I said nothing about the peyote. We started to practice. As the drug took hold I began to experience not the anticipated peaceful intelligent mastery of the guitar, but instead a sharply heightened perception of how bad I sounded. Nervously I tried harder but the harder I tried, the worse it sounded. I became terrified of making mistakes so made nothing but mistakes. Over the next half hour my ability to play diminished rapidly. I became convinced I was going to get kicked out of the band for my appalling playing. In their position I would have kicked me out. It was only a matter of time. Perhaps minutes. I felt like one of the Jews in Schindler’s List who could be shot at any moment. The peyote got stronger. The pressure became terrific. I felt like my head was going to explode. Finally I reached the point where I could not play at all. I stepped forward. I couldn’t look anyone in the eye. I felt like I was going to be executed on the spot.

 

“I’m sorry but I can’t play anymore,” I stammered.

 

Then I fainted.

 

There was a huge BOOM! as my body launched backwards into the furnace pipes. At 6' 2" and over 200 pounds I made a hell of an impact, and it echoed to the rafters like a thunderclap. The peyote people ran downstairs in time to see Al bent over my unconscious body. He was trying to remove my guitar but the ground switch on my amp was turned off, so every time he touched me or the guitar there was a crackle and he got a jolt. It was like the peyote had turned me radioactive. Perhaps it had.

 

After a few minutes I came to. I felt strangely at peace, like I’d passed through some terrible barrier and come back a better person.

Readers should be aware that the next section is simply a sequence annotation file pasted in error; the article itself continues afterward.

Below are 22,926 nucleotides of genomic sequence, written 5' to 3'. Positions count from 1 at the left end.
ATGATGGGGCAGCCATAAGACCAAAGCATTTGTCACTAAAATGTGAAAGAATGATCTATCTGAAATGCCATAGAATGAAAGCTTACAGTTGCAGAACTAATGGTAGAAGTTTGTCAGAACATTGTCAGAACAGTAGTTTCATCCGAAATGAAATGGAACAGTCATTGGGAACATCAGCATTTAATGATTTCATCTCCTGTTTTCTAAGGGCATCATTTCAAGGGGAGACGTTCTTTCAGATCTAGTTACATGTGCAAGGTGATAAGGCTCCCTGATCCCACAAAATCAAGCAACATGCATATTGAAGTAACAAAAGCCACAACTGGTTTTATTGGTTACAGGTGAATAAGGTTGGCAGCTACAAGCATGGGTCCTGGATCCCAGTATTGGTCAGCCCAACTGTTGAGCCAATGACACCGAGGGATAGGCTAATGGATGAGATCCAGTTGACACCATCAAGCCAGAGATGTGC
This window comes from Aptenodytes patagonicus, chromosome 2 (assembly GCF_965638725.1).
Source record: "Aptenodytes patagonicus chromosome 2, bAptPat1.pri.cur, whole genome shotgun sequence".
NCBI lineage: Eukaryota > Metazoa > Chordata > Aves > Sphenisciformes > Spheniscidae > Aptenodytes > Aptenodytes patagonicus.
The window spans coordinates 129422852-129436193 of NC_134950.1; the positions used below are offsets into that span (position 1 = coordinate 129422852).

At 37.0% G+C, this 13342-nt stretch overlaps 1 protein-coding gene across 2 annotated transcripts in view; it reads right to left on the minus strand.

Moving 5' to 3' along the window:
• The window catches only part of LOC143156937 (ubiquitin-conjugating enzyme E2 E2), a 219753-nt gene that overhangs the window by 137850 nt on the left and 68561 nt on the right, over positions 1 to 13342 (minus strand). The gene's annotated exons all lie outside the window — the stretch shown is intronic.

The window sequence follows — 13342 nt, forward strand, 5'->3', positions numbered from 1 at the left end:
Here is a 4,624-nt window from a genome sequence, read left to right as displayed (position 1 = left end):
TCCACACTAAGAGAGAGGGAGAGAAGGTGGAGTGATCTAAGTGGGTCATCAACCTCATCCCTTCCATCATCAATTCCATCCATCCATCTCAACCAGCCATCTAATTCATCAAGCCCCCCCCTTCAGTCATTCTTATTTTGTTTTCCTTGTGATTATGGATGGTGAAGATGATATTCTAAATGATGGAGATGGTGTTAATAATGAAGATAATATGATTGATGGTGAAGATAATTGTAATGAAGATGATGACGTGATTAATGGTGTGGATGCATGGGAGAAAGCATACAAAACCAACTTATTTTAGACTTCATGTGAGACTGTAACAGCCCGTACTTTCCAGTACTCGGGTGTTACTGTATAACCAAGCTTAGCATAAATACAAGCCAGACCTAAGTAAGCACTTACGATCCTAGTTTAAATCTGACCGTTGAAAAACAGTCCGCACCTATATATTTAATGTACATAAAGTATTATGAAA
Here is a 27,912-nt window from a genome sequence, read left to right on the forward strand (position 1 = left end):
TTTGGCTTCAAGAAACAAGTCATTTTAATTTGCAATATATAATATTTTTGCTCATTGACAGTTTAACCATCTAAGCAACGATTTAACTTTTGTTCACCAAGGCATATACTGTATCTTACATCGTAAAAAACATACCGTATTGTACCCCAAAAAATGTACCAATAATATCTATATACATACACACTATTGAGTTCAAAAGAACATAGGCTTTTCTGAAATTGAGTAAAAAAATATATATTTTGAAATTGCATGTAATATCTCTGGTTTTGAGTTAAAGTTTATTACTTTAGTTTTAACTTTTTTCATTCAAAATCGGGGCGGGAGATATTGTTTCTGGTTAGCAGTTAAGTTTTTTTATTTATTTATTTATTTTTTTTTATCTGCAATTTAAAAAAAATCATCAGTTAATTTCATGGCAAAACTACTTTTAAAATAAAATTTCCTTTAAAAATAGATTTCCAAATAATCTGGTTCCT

“I’m sorry,” I confessed. “I took peyote to help me play guitar better but I can’t play at all now. “

 

“That’s all right,” said Tim. “We were going to take it away from you anyway. We want you to be our lead singer and front man.”

 

I didn’t know how to take the news, but it very quickly dawned on me that anything was better than playing guitar. With this burden lifted, the peyote now made everything seem warm and loving. I went upstairs feeling relief and freedom, and joined the other people who had taken peyote. The drug was so powerful that at dusk it drove us to Lynn Canyon Park where I spent eight magical hours. In the dark and with the river's mist everything seemed peacefully enchanted and looked like a Chinese watercolor. After the horror of the basement it was like being on a once-in-a-lifetime cruise ship drug holiday. Curiously the peyote rendered everyone impervious to the cold and damp. Although it was October and dark, cold and misty, everyone took off their clothes and wandered around until the wee hours. Suzy Creamcheese was with us and took off all her clothes too. It was like having a tanned, blond voluptuous Playboy Bunny wandering off, innocent, wide-eyed and vulnerable through the woods. I spent a lot of time and effort trying to find her, proving that peyote may not be quite the spiritually ennobling drug it is cracked up to be.

 

The very next day we had a replacement rhythm player. This led me to believe that Al had been secretly recruiting for some time prior to the removal of my guitar. I was surprised at his choice. The guitarist, who we'll call Bob, had a chipped front tooth and a thick shock of hair over his forehead. He had shy ways and stumbled over himself. People sneezed on his meals at restaurant counters. At age 22 he already had a reputation as someone who was ridden with bad luck. Nevertheless we had to break him in. Sneak Snider had called without notice about a gig on Texada Island the next week. It was 50 miles and two ferry trips from Vancouver. We spent the last of our money renting a blue van and stuffed Bob in the back with the equipment to save on ferry fare.